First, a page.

Photo credit: UNICEF/Gilbertson VII Photo
In 2015, more than 1 million people crossed the Mediterranean to reach Europe. One in four of them was a child. Children on the move have specific vulnerabilities and protection needs, and their journeys — by sea or over land — pose significant risks for them and their families, as well as challenges for European countries where people are on the move and at final destinations.
Especially vulnerable children include those with disabilities and special needs, who find very little or no specialized services available throughout their journey. Sajad Al-Faraji, 15, and his family, from Iraq, took a refugee train first from Preševo to Croatia.
Stress and fatigue are among the added risks that children face. On arrival in Austria, Sajad, sick and exhausted, had to spend the entire day at Kurier Haus, a processing centre for refugees in Vienna, the capital, where he and his family are applied for asylum.
Sajad’s sister, Houda Al-Malek, began the application process for the family. “My mother took the risk and decided to leave Iraq,” she said. “She told me she was ready to die in the sea, but the most important thing was that I take my brothers to the country I choose.”
The family, although safely at their final destination, had to go through the complex registration and documentation process.
Sajad’s brother, Zein Alabdien, 13, was photographed as part of documentation procedures that refugees and migrants on the move undergo. Houda, behind him with Sajad and their mother, says: “Here there is security, but back in Iraq there is no security. Iraq is full of bad things."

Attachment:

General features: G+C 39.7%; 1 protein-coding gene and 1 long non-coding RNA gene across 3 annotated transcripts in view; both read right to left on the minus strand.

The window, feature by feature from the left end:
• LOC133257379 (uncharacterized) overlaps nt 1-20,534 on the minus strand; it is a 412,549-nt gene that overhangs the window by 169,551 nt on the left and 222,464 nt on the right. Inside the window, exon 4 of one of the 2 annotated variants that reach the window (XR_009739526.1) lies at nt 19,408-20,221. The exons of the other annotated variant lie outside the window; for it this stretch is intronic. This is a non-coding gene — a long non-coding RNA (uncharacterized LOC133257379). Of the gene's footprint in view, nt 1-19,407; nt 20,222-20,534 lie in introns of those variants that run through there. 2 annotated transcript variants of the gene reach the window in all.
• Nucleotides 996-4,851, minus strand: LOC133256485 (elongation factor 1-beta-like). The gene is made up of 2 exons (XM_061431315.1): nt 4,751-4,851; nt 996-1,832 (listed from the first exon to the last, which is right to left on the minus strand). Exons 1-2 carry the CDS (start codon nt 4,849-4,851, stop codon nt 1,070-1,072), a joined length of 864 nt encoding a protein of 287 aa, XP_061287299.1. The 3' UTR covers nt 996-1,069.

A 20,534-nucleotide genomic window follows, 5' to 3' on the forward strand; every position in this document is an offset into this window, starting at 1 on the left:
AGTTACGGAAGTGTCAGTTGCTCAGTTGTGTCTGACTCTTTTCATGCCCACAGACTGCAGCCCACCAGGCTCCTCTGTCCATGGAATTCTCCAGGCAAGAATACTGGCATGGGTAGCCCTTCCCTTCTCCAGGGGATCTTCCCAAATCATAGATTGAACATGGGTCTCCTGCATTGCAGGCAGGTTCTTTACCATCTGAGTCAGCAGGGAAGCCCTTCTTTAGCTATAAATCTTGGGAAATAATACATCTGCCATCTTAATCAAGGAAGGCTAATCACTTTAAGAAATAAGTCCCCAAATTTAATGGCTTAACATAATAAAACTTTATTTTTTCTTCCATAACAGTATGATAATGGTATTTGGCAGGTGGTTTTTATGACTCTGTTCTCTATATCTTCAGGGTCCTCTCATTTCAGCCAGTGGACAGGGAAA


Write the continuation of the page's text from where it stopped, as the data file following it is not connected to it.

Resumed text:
Speaking about their journey, Houda said: “We faced enormous difficulty then, but when we crossed to this country things got a little bit better.” With the registration and documentation completed, Zein, Sajad and their mother, Fatima Al-Hammoudi, begin exploring the capital.
At times the family had to buy four tickets to get on a train only to find there were no seats. Sajad had to sleep in the aisle, and the family had to put luggage on top of him. “Everything is beautiful here,” Sajad said, taking in the sights in Vienna.
He, his mother and his sister also enjoyed a visit to Vienna’s Cafe Central. “My mom keeps saying that people here received us with empathy and, here, individuals have their own protected rights,” Houda said. Sajad enjoys watching sports shows on TV. He would like to become an athlete.
Sajad, who became paralyzed at one month of age following a botched surgery that damaged his spine, faced mobility issues during his entire journey.
“Everything … everything is beautiful,” Sajad said, looking at paintings in the Picture Gallery during the family’s visit to Vienna’s Kunsthistorisches Museum (Museum of Art History). “All the pictures I saw … I liked them all.”
“My brother and I give Sajad the utmost support.” Houda said. “He will be somebody one day but this will be through education and learning. It’s very important to learn the language as a first step.” Zein admires the mirrored ceiling while riding with his family in a lift at the museum.
Sajad, viewing the Egyptian and Near Eastern collection, said: “The thing that surprised me most was the museum. It was very nice, full of beautiful things that represented the Egyptian and the Babylonian civilizations.”
The Al-Faraji family now live in a temporary shelter at an abandoned hospital outside the capital. With refugee housing in the city filled to capacity, volunteers have had to find shelter for arriving refugees and migrants who have nowhere to stay.
People staying at this shelter receive three meals a day. Sajad said: “I have no dream whatsoever,” and Houda added: “Certainly he will have a better life here. He is still not that open-minded, but I believe he has a better chance here.”
The shelter also has a recreation space, giving children a safe place to play. Sajad plays table football with other children. “I’m thankful to God,” he said. “Now I feel comfortable as long as my family is well and comfortable.”
The family smiles in the communal sleeping space. “We owe it to my mom that we were able to reach this place.” Houda says. Concerted action is urgently needed to give all children on the move — with or without a disability — a fair chance at life.
This story was originally published as part of the #ActOfHumanity series.